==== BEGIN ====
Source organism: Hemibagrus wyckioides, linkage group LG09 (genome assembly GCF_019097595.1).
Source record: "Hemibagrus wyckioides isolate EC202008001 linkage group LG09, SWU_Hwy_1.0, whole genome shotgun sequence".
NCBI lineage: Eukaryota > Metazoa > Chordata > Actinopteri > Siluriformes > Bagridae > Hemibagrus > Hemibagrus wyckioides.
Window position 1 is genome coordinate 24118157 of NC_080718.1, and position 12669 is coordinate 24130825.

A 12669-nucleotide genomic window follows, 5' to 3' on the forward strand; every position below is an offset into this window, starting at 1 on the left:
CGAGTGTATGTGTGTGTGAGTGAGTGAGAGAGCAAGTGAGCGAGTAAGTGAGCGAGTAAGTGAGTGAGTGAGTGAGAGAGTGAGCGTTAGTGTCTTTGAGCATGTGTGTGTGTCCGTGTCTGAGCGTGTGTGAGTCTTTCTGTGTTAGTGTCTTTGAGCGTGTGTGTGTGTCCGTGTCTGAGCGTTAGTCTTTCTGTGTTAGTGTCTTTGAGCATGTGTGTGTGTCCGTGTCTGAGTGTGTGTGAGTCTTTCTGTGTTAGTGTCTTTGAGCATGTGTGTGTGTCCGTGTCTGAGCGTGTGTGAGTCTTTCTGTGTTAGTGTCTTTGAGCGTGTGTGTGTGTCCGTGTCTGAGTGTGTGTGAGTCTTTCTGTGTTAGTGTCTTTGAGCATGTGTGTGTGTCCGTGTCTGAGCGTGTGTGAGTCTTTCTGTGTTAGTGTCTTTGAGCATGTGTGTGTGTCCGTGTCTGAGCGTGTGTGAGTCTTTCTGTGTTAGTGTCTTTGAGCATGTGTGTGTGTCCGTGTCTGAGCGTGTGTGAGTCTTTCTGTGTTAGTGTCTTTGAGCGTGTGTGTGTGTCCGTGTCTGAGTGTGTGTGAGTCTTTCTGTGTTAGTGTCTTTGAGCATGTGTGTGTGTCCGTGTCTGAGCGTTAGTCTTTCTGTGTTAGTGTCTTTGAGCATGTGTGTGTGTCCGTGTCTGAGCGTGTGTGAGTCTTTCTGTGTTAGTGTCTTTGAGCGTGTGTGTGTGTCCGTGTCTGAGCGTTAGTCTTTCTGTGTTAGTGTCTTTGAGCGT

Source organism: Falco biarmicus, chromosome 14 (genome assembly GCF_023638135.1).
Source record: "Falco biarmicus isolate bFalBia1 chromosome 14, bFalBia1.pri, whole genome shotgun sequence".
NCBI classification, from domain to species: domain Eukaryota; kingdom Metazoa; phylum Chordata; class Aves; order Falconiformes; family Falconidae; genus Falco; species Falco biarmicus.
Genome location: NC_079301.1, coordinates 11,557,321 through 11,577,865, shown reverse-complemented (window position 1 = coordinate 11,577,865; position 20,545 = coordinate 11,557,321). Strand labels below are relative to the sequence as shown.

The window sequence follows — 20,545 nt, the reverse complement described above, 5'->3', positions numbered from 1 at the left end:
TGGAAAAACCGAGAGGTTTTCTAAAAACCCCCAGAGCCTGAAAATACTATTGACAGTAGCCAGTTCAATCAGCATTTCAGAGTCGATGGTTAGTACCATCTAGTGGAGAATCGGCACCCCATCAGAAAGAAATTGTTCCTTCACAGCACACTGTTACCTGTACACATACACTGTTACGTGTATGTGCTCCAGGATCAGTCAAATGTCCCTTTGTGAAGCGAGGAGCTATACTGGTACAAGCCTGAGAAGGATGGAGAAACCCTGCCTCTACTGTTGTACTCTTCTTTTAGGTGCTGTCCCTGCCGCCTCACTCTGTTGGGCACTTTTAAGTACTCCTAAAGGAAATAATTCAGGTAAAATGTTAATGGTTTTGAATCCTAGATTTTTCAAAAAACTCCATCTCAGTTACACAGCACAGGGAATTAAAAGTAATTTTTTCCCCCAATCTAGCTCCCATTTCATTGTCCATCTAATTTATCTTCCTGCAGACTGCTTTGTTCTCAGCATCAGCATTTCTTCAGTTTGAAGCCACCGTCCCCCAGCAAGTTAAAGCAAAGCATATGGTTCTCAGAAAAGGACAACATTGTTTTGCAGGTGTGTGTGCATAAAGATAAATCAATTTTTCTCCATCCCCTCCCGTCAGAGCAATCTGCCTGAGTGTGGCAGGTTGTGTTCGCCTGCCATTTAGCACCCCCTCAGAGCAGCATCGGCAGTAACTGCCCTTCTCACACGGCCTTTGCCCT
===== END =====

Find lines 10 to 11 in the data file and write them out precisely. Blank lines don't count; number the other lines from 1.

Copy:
Genome location: NC_079301.1, coordinates 11,557,321 through 11,577,865, shown reverse-complemented (window position 1 = coordinate 11,577,865; position 20,545 = coordinate 11,557,321). Strand labels below are relative to the sequence as shown.

The window sequence follows — 20,545 nt, the reverse complement described above, 5'->3', positions numbered from 1 at the left end: